Legal Framework for Electronic Archiving
Although some countries require certain types of documents to be kept and archived in their original paper form, for most categories of documents, including HR-related records, there is no such requirement, and it is generally acceptable to use electronic versions of paper records (i.e., scanned copies of paper originals) during most government agencies’ inspections and audits or in court proceedings.
The evidential or probative value of electronic versions of paper records may be more easily challenged before a court than it would be for the originals. This is mainly because the original records could be tampered with or changed before being scanned, and, unless proper technology has been used (e.g., encryption and timestamping), it may not be easy to detect such changes from a scanned copy. In specific situations, it may be good practice for employers to retain archives of paper originals in the event such originals would be requested by a specific investigator, auditor, judge or authority.
Are electronic scanned copies of paper originals legally valid?
Electronic copies of paper originals are permitted under South Korean law. The Act on Electronic Documents and Transactions is the main statute for electronic archiving. Under the Act, digitized copies of paper originals must meet the following requirements:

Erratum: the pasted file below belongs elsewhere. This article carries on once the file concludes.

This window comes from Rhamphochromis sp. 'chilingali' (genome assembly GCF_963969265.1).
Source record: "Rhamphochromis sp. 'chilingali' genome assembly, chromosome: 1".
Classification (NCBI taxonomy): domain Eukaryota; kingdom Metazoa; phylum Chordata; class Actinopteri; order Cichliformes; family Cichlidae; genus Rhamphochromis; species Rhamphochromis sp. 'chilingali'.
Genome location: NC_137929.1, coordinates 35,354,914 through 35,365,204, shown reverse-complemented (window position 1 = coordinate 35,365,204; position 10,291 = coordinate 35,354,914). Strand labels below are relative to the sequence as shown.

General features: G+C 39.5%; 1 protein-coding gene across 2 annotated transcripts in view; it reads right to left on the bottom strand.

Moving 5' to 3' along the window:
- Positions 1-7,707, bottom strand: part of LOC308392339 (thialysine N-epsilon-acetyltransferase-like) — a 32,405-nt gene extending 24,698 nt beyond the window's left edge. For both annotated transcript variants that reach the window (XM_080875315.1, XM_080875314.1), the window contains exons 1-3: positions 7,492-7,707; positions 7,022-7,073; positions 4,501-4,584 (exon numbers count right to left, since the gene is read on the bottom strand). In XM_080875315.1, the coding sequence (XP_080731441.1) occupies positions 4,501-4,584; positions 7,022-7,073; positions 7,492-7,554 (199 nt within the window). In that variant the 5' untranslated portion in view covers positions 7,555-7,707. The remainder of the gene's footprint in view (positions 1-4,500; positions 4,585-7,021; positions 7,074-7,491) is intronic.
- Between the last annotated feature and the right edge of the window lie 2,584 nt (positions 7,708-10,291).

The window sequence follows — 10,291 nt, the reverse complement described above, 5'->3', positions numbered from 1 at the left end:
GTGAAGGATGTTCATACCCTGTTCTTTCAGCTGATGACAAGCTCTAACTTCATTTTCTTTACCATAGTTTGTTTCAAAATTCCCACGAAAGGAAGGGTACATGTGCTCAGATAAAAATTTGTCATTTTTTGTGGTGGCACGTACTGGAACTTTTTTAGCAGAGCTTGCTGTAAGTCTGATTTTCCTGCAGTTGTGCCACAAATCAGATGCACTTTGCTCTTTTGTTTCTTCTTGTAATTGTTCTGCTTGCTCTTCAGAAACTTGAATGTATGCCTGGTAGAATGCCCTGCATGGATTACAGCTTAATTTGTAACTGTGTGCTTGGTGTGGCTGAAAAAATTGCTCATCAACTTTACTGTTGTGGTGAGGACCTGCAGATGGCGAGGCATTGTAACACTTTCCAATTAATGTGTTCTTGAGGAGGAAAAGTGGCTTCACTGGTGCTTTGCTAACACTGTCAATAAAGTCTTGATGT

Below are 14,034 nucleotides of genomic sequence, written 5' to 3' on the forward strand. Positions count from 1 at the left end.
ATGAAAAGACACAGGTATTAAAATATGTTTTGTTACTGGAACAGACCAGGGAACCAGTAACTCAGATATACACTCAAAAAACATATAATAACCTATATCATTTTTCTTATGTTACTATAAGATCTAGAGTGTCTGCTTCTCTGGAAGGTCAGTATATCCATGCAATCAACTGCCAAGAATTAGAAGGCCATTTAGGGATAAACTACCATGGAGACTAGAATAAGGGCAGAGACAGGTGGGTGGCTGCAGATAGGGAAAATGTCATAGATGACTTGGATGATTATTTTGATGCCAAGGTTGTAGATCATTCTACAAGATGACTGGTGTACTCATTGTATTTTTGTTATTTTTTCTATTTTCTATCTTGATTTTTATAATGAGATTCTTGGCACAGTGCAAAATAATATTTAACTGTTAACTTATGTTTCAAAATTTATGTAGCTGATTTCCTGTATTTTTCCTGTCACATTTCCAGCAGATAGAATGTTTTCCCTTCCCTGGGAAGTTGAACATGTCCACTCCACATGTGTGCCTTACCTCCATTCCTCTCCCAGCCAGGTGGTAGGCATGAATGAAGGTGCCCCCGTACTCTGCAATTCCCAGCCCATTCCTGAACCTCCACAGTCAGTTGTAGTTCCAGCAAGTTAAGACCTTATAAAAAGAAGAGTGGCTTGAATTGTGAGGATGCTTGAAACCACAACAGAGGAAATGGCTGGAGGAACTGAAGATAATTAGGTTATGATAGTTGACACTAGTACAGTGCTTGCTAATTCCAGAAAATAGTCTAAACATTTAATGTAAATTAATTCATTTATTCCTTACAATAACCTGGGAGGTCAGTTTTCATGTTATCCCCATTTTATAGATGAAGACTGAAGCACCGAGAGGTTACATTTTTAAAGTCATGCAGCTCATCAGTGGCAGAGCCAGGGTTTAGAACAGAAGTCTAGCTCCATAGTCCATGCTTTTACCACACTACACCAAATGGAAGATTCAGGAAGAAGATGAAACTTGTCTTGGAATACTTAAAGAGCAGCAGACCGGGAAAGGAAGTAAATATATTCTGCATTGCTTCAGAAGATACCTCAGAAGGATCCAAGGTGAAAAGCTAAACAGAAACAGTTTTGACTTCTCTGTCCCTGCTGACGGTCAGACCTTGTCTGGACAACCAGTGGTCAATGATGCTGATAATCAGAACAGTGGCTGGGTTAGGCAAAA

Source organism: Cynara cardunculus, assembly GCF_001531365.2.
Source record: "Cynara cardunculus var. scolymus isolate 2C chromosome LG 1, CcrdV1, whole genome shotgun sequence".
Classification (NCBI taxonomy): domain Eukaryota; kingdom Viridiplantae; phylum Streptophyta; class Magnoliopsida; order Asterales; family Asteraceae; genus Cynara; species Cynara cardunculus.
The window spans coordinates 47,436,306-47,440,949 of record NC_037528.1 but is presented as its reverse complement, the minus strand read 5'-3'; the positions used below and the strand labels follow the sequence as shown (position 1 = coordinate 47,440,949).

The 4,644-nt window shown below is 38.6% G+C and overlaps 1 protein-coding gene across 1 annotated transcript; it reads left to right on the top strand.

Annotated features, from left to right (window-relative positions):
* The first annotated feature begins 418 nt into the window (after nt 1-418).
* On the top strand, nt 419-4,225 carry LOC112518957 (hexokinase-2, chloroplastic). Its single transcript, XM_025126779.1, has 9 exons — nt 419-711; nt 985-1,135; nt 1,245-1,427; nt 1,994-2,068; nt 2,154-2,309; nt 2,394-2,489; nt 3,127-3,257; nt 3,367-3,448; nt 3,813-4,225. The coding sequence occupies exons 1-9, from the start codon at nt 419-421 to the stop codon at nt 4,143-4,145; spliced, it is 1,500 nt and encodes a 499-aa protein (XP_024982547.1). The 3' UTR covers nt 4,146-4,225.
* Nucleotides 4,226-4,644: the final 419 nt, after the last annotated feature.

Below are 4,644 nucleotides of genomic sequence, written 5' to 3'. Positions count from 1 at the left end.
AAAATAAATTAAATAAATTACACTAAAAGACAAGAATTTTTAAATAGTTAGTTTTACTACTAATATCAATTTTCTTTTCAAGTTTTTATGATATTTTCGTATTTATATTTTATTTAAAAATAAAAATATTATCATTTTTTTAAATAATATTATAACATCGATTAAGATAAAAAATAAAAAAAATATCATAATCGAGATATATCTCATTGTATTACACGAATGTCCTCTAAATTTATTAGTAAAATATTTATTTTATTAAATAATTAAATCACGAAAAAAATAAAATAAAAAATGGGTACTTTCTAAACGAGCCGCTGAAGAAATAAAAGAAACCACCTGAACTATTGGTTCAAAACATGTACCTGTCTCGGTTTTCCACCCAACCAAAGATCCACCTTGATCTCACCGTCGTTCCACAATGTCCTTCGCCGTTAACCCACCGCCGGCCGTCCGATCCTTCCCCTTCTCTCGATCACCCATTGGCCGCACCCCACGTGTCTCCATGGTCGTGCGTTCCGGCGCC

- The digitized document must be identical to the original.
- The content must be available for viewing.
- When digitized documents include information regarding the preparer and transmitter of the document, the recipient, and the time of transmission/receipt, this information must be retained in the digitized document.
Electronic documents in South Korea can be certified by government-authorized electronic document centers (centers that are certified to meet the requirements of the Act).
Are there any legal requirements for electronic archiving systems (EAS)?
No, there are no legal requirements for electronic archiving systems in South Korea.
HR Best Practices: The full electronic archiving era is approaching, but for now it is not possible to guarantee that all paper documents can be destroyed. Indeed, the acceptance of digital copies that are questioned in court remains subject to the discretion of the judge.